Saturday, September 25, 2010

Faster debug start time in Visual C++ 2010 by skipping symbol loading

When you start debugging in Visual Studio, Visual Studio will try to load debug symbols for your executable file and DLLs it uses. The symbol loading time is insignificant if your program uses only a couple of DLLs.
What if you have a handful of DLLs or just being paranoid? Here's how to stop loading the DLL symbols and, except of course, your executable file:
  1. In Visual Studio 2010, go to Tools->Options->Debugging->Symbols
  2. Click "Only specified modules"

  3. Click "Specify modules"
  4. Clear "Always load symbols located next to modules"
  5. Click the new icon
  6. Enter your executable filename. If you don't specify your program here, breakpoints will not be hit.


The idea is, most of the time, you want to debug only your executable, leaving those DLLs behind. In case you want to dig into those DLLs, just change the option to "All modules, unless excluded", or whichever way you want.
Note that these symbol options has global effect. Be careful if you work on several projects at one time. You may need to change those options back and forth.

Tuesday, July 6, 2010

C++ constructor (ctor) and destructor (dtor) review

It’s been a long time I haven’t touched C++. I only realized this when I found that I couldn’t differentiate between
Stuff *s = new Stuff;
Stuff s;
If you use new, some memory from the heap will be allocated for s. And the ctor of Stuff is called.

If you had too much C#, you may think that "Stuff s" does almost nothing other than declaring something. But in C++, "Stuff s" actually call the ctor of Stuff. And the memory required by s is taken from the stack. And the ctor of Stuff is called.

When do you release the memory then? If you use new, you have to delete s somewhere in the program. If you don’t use new, the dtor of Stuff will be called before the current scope exits. The call to the dtor is actually generated by the compiler.

Compile the following to see clearly what happens when you are not using new:
class Stuff {
    Stuff() {
      printf("\nctor called.");
    ~Stuff() {
      printf("\ndtor called.");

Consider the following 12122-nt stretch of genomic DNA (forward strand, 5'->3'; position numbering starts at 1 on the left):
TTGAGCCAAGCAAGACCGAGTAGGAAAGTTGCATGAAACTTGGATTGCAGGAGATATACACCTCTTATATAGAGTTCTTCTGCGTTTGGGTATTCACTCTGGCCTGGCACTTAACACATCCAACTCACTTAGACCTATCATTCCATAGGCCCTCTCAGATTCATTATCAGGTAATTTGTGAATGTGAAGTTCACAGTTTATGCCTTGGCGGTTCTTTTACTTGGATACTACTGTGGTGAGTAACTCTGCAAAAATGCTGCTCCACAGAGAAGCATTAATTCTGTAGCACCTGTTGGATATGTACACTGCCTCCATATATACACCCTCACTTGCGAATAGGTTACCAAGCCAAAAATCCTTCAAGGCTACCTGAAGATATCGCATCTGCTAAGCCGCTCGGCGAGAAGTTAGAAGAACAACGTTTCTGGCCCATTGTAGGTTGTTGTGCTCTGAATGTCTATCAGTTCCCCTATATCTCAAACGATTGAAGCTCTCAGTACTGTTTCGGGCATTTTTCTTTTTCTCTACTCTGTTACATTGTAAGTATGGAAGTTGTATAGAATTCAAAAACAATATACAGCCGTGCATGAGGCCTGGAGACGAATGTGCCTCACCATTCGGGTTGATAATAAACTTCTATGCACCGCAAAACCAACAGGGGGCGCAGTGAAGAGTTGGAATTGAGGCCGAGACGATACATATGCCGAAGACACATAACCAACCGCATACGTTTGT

void test() {
  printf("\nInside test(). Before Stuff s.");
  Stuff s;
  printf("\nInside test(). After Stuff s.");

void main() {
  printf("\nInside main(). Before calling test().");
  printf("\nInside main(). After calling test().");

  printf("\n\nPress Enter to exit.");

Did you notice that dtor is called even though you did not do anything? The following disassembled output shows that the compiler generated the call to dtor.

Thursday, May 13, 2010

Restore BIOS in Gigabyte GA-8SIMLH Rev 3.x

My colleague could not use her new widescreen LCD since her built-in SiS graphics card in Gigabyte GA-8SIMLH Rev 3.x does not support the resolution. It didn’t help either, after installing the LCD driver and updating the graphics driver. So I downloaded a patched BIOS for this board to support widescreen resolutions.

I ran the Gigabyte atBIOS tool in Windows, selected the patched BIOS file, and confirm the update. At the stage when the tool showed ‘Erasing…’ or something, here came the blue screen of death. What could I do? I rebooted, only to find out that the machine could no longer boot. There was no display on the screen either.

The next step was naturally Google. This motherboard uses Award BIOS. Some pages suggested to create a boot floppy disk and put this command in autoexec.bat.
awdflash 12345678.BIN /py/sn/f/cc/r
Some pages also warned to carefully select the version of awdflash to use. I don’t know which version of awdflash that I should use, but I have a flash893 by Gigabyte. I changed the above command to flash893 but the machine still wouldn’t boot. Maybe flash893 did not understand the parameters?

I figured that 893 could be a version number. So I downloaded awd893 (awdflash version 8.93) and uses the above command line. After I rebooted, the machine did access the floppy for a while, but then nothing happen and the machine was still in bad condition.

So I ran that awd893 in a Windows 98 machine (luckily we still have an old machine with a floppy drive!) with this command
awd893 /?
I could not find /f in the output. Could this be the problem? So I modified the line in autoexec.bat to this:
awd893 bios.bin /py /sn /cc /R
I don’t know whether the parameters should be case sensitive. I just followed the cases from the /?. But the above line works!

To summarise, here’s what I did to save the old machine:
  1. Create a boot floppy disk using Windows 98:
    1. Insert the disk
    2. Open Windows Explorer.
    3. Right-click the disk
    4. Click “Format”
    5. Tick “Copy system files”
    6. Click “Start”
  2. Copy awd893 to the floppy.
  3. Copy the bios file to the floppy.
  4. Create a file called autoexec.bat in the floppy. You can use Notepad.
  5. In the file, put this line (bios.bin is the BIOS file, change it to the name of your BIOS file):
  6. awd893 bios.bin /py /sn /cc /R
  7. Save the file. When you save the file in Notepad, make sure you choose “All Files (*.*)” in “Save as type”. Name the file as autoexec.bat
  8. Insert the disk to the affected machine.
  9. Start the machine.
  10. If everything goes smoothly, the machine will flash the BIOS and reboot itself.
The final floppy disk should have the following files. You may have one extra file called drvspace.bin. I deleted it since a page said the boot disk should have minimal bootup files.
    • io.sys
    • msdos.sys
    • awd893.exe
    • bios.bin
    • autoexec.bat
I didn’t use the patched BIOS, I used the BIOS from Gigabyte, so the widescreen still didn’t work, cause we decided to give her a new machine.